20. Do you not think that, as a religion, Christian Science should be looked at religiously, and not in the cold light of reason only?

It is true that Christian Science, with its set of peculiar beliefs, strange services, prayers, and organized congregations, is offered to us as a new religion. But religion does not dispense us from the demands of reason; and a system that claims to be scientific invites the criticism of genuine science. On both counts, Christian Science must be ranked as a superstition, and not as a religion in the proper sense of that word. Mrs. Eddy herself cannot be excused from a belief in witchcraft. She taught that a mind turned from God could, even from a distance, do immense harm to others by vindictive thoughts. Primitive pagans, who dread the power of their witch doctors to cast evil spells upon them, entertain similar beliefs. True religion excludes such pagan superstitions. 


24. The First of the Six Tenets of Christian Science says, "As adherents of the Truth, we take the inspired Word of the Bible as our sufficient guide to eternal life."

That is another instance of talking the traditional Protestant language whilst in practice departing from all that it implies. If the inspired Word of God is the sufficient guide to eternal life, why is her own book absolutely necessary, as she declares? "A Christian Scientist," she writes, "requires my work Science and Health for his text-book, and so do all his students and patients." (Science and Health, p. 456.) As a matter of fact, she herself maintains that the Bible does not, by itself, give sufficient information at all. She writes, in "The Precious Volume," as follows, "Even the Scriptures give no direct interpretation of the scientific basis for demonstrating the spiritual Principle of healing, until our Heavenly Father saw fit, through the Key of the Scriptures in Science and Health, to unlock this 'mystery of godliness'." According to that, Christians had to wait till 1875 for Mrs. Eddy to tell them what the Bible really meant, and she admits that what she has to say could never be guessed from the Bible! How can she speak of it as a sufficient guide?


26. Never does Mrs. Eddy repudiate Christianity.

She would have been much more honest had she done so. But living in a Christian civilization, she knew that she must obtain recruits from among professing Christians. It was important, then, that they should not feel that they were giving up Christianity. Hence her clever title "Christian Science." Yet it remains true that, whilst retaining the name 'Christian,' her doctrines reject all that Christianity really implies.


27. She insists on belief in God, and every page of her book is stamped with this conviction.

A reading of her book shows that she continually speaks of God. In fact, according to her, there is nothing in existence but God. She denies the reality of the whole of creation. "God is all-in-all," she writes. "God is good. God is Mind. God, Spirit, being all, nothing is matter." (Science and Health, p. 113.) But, from her maze of words, it stands out clearly that her God is not the Christian God who created heaven and earth, who is by nature distinct from all lesser and created things, and who is essentially personal. She defines God as the "Principle of divine metaphysics." (Science and Health, p. 112.) She makes God as impersonal as a principle in mathematics. That is not the God of Christianity.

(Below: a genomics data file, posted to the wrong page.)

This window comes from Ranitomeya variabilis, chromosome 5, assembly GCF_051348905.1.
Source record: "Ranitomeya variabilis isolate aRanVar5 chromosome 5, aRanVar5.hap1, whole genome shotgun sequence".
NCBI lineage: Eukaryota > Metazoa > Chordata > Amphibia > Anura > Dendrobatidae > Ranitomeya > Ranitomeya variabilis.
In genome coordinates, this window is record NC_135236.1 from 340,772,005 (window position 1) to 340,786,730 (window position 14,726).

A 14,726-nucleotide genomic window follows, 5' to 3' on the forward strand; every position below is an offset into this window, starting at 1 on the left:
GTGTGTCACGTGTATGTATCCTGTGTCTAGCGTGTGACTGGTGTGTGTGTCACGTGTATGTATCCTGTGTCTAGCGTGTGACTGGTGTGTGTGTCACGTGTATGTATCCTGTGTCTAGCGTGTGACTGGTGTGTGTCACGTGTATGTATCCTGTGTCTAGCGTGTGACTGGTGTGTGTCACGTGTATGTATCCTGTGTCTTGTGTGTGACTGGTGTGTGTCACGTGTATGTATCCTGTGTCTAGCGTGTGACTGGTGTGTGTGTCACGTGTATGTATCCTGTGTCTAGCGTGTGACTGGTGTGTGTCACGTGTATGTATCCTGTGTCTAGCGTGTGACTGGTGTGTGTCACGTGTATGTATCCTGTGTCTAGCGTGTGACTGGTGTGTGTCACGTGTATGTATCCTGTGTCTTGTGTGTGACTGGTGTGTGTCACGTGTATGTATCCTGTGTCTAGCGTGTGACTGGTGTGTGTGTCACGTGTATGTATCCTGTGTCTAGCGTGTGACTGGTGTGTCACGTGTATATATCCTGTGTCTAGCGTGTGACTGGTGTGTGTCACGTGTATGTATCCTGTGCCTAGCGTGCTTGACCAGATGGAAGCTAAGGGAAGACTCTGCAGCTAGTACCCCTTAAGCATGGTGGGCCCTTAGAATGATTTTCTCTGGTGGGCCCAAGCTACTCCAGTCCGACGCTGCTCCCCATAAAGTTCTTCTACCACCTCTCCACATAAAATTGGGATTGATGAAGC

28. The Second of the Six Tenets says, "We acknowledge and adore one supreme and infinite God. We acknowledge His Son, one Christ; the Holy Ghost as Divine Comforter; and man in God's image and likeness." Is not that the Christian doctrine of God, and of the Holy Trinity?

It could be; but not if interpreted in the light of Mrs. Eddy's metaphysical principles. She seems to have had no idea of the logical consequences of her teachings. In Science and Health, p. 332, she writes of "God, the Father-Mother; Christ the spiritual idea of sonship; divine science, the Holy Comforter." So her "Holy Trinity" is a God who is both masculine and feminine in gender, and idea of sonship, and Christian Science! On p. 517 of Science and Health she writes, hesitantly, "If God is personal, there is but one person." On p. 256, "The theory of Three Persons in one God (that is, a personal Trinity or tri-unity) suggests Polytheism rather than the one ever present I AM." No one can reconcile such assertions with belief in the Christian doctrine of the Trinity.


29. As Christians we say, "I believe in God the Father Almighty, Creator of heaven and earth." Mrs. Eddy distinctly says, "God creates and governs the universe, including man." Science and Health, page 295.

Mrs. Eddy does not mean what Christians mean by those words. If she uses Christian terms she uses them only to explain them away. For her, what we call the universe is but an illusion of mortal mind. Temporal things are unreal. "Matter seems to be, but is not." (Science and Health, p. 123.) Mortal mind itself is a fiction. She defines it as "nothing claiming to be something." (Science and Health, p. 591.) Where the first chapters of Genesis declare of each thing created by God that "He saw that it was good," she declares it illusion, evil, and error. Yet those first chapters as far as 2:6, she acknowledges as containing absolute truth.


30. Besides the visible universe, we acknowledge also the existence of the angels, some of whom became evil under the leadership of the devil.


The principles of Christian Science exclude belief in created intelligent and personal spiritual beings, of whom the good are known as angels, and the wicked as devils. No Christian could accept a description of angels as "exalted thoughts," (Science and Health, p. 299); or of the devil as "a belief in sin, sickness and death; animal magnetism or hypnotism; the lust of the flesh." (Science and Health, p. 584.)


31. Christian Scientists look for the real image of God in man, not the unreal image so-called orthodox Christians imagine.